Starlink, not aliens, to appear again tonight
Anyone who missed the spectacular train of Starlink3 Satellites that crossed the sky in a single file row last night will have another opportunity to see them tonight, according to Tauranga Astronomical Society president Dave Greig.
The lead satellite in this ‘string of pearls’ is expected to come into view about 10.05pm followed by all the rest.
The train of lights that people are witnessing from their front decks are the 60 satellites from Elon Musk’s SpaceX Falcon 9 rocket that was launched from Cape Canaveral Air Force Station in Florida last week.
Video of the Starlink train crossing our sky on Saturday night February 1, filmed from Pukehina.
“Starlink3 will be rising in the West North-West and crossing the sky low over the South Western horizon before setting in the South East,” says Dave. “It won't be a good pass as they will be quite low - 19 degrees elevation as seen from Tauranga - and the maximum brightness is predicted to be Mag 4.5 which is getting quite dim and hard to see.”
Last night WeatherWatch received numerous reports of people seeing the satellites from around NZ with some people understanding what the lights were and others worrying.
“Saw dozens of lights traveling while out hunting tonight at 10.08pm. Was pretty freaked out and tbh I thought I had seen a UFO. Turns out it was actually SpaceX launched 60 satellites,” writes one.
Another wondered if it was a UFO, writing: “Around 10pm 1/2/20 dad came racing in telling me "come check this out" I followed him out to see trail of about 30 bright lights close to each other then another 20 or 30 less bright lights further apart in straight line then saw another one follow down side of the path to stop and then join in behind last one.”
Harvey Gradon was watching the display on Saturday night from his home in Ohauiti.
“It was quite low. I went outside just after ten past ten and saw them. They were there for a good five minutes, and there were close to 30 lights I’d say, although I didn’t count them.
“I went out again about ten minutes later and could see other lights - about four or five different sets going across the sky.”
'Footage of aliens or whatever light show over Te puke @ 10:10pm Saturday'. Photo: Kane Baker
Kane Baker in Te Puke also noticed the lights about 10.10pm on Saturday night and took photos to send to SunLive with the query ‘Aliens or satellite show in Te Puke?’
Elon Musk’s Falcon 9 was launched as part of SpaceX’ Starlink broadband network to install communication satellites for internet access. So far four sets of 60 Starlink satellites have been set up by SpaceX. SunLive reported on the second set of lights that sailed past overhead in November.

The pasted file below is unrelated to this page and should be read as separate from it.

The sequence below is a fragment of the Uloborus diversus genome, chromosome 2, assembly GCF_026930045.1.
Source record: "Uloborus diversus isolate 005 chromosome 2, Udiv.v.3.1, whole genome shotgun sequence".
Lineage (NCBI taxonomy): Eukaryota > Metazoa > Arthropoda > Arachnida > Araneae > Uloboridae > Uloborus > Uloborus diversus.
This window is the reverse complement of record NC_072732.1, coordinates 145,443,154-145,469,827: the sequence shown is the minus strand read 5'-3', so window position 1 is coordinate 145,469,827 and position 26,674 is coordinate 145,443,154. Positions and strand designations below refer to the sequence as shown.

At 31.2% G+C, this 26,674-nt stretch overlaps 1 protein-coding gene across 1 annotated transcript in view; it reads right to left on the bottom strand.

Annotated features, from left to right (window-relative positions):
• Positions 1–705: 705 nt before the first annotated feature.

“The 60 individual Starlink3 satellites are slowly being spread out in their orbit so that they will eventually be evenly spaced in a ring around the Earth,” says Dave Greig.
“There have been four successful launches so far (0, 1, 2, 3) with 60 satellites each in four different orbital rings, totalling 240 satellites so far. SpaceX plan to launch at least 12,000 Starlink satellites and perhaps as many as 42,000.
“While the Starlink trains are spectacular to see, the increasing number of satellites have worrying implications for astrophotography and astrometry with long exposure images being ruined with multiple satellites streaking through the images.”
Dave says that live tracking and future pass predictions can be found at the satflare website.
Dave and other members of the Tauranga Astronomical Society can often be found filming all manner of interesting lunar and solar events, and also provide interesting talks and information at the Tauranga-based astronomy meetings.
Public meetings for the Tauranga Astronomical Society are held in the Observatory meeting room, Otumoetai Sports Club, at Fergusson Park at 7.30pm on the second and fourth Tuesday of every month. Presentations are given on current astronomical topics and all those interested in astronomy in the Bay of Plenty district are invited to attend. Weather permitting, there may be opportunities for viewing sessions through the club's 14 inch Meade LX200 telescope, 10 Dobsonian telescope, and 8 inch Meade telescope. Admission is $5 for visitors, and free for members and school age children.
The first meeting of the year for the Tauranga Astronomical Society will be on Tuesday February 11 at 7.30pm at the Tauranga Observatory at Fergusson Park, Matua. Follow them on Facebook here.